Why I bailed out on Windows and switched to Macintosh

It's kind of funny how things work out. When I originally bought my MacBook three months ago I viewed it as a complimentary machine. Something that would be added to my menagerie of computers. I had been using Windows for so long and it's use was so deeply embedded into my workflow that I couldn't imagine another OS displacing it as my primary operating system. I just wanted something new and different.

So what was wrong with Windows?
I guess after 17 years of Windows I became more than just a little tired of it. I watched new versions comes out with only incremental improvements in usability and more often than not, changes to things that just took some getting used to. Windows became larger and larger, more memory dependent and requiring more processor just to be functional. I accept that great new features and functionality will come with a larger footprint but it didn't feel like I was getting that much great stuff out of it.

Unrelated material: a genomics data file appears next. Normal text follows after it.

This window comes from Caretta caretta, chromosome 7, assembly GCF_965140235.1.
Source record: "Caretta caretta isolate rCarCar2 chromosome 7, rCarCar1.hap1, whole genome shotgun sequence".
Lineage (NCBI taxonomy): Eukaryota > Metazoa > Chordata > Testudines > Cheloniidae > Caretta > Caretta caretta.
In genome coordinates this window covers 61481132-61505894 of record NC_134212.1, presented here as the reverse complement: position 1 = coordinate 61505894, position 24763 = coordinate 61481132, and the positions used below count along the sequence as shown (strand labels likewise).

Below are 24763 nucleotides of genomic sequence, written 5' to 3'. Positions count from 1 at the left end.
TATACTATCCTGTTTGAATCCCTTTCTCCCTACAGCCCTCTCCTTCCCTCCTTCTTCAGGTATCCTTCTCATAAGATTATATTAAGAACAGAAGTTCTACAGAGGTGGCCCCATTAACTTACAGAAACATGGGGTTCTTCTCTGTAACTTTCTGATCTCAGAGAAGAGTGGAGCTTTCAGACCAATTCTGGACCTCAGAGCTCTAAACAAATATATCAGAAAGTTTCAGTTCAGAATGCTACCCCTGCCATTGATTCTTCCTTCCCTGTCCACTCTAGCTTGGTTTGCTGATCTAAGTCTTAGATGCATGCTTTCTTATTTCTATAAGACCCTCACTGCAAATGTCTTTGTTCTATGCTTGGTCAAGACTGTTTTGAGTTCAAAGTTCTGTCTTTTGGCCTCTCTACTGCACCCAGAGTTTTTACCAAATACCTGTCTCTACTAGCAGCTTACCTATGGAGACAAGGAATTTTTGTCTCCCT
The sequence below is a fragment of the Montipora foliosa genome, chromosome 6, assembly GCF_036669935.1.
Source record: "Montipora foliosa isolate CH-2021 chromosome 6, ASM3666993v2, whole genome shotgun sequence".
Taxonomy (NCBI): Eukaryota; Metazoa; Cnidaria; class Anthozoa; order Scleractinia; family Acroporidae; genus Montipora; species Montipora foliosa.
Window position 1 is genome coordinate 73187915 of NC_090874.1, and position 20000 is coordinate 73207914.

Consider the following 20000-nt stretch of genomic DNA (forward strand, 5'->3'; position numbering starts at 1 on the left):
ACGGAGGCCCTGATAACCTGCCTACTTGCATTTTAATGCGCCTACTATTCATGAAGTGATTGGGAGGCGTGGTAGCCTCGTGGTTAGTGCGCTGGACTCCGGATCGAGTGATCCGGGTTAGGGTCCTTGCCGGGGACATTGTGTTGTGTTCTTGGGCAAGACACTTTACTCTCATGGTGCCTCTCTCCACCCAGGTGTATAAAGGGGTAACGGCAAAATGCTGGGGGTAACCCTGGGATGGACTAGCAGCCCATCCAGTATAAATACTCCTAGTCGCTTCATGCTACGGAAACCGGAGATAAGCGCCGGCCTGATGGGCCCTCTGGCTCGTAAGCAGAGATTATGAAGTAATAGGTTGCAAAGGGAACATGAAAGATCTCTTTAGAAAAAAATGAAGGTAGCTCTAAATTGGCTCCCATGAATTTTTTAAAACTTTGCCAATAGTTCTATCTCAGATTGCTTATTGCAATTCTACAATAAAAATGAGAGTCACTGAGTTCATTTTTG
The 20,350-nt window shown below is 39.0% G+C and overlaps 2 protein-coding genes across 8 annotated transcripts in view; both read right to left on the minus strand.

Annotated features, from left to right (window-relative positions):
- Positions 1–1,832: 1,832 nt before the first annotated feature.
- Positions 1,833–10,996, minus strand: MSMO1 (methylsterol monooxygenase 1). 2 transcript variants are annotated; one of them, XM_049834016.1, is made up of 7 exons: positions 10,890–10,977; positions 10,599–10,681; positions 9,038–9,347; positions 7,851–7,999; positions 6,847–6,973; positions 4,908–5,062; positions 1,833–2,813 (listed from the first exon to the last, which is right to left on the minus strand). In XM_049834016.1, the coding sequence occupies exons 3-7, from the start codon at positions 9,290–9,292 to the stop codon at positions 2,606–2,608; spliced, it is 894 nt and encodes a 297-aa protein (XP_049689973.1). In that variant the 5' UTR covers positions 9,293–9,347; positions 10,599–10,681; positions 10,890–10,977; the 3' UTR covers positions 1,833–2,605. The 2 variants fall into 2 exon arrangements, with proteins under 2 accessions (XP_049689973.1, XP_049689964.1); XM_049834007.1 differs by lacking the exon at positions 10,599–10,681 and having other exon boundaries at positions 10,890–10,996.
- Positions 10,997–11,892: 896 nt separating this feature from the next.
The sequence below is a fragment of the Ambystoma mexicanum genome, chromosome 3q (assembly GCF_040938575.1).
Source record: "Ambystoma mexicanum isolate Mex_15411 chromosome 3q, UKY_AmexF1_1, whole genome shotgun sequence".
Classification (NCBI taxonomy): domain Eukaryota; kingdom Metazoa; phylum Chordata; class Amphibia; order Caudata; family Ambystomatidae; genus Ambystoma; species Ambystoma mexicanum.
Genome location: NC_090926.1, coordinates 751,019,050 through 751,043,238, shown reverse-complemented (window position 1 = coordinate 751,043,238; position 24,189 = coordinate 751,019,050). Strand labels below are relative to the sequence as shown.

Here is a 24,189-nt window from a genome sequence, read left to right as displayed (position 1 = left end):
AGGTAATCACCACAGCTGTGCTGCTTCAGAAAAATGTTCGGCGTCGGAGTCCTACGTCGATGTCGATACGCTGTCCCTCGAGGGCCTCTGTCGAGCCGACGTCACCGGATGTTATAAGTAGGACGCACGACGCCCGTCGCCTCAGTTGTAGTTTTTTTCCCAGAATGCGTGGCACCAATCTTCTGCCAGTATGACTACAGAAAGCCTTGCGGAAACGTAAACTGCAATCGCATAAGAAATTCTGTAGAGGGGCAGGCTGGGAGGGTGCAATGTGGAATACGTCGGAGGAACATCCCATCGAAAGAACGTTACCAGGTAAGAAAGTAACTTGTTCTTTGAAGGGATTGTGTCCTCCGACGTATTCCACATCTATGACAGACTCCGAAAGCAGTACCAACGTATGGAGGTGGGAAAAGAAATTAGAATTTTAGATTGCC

I was really hoping that Vista would reenergize my Windows experience but it did not. It was... meh. It felt like Microsoft was simply wrapping more and more layers of security on top of Windows, not really improving the Windows user experience. I loaded Vista on to my HP nw8440 laptop, a decent, high end machine that had 2GB of memory and a good graphics card. Vista ran fine from a performance standpoint but had some serious stability problems. Windows XP ran like a champ on the machine but Vista would lock up on me at odd times and if the machine ran for more than a day it could not be shut down - I would have to hold down the power button for an extended period of time to get it to turn off.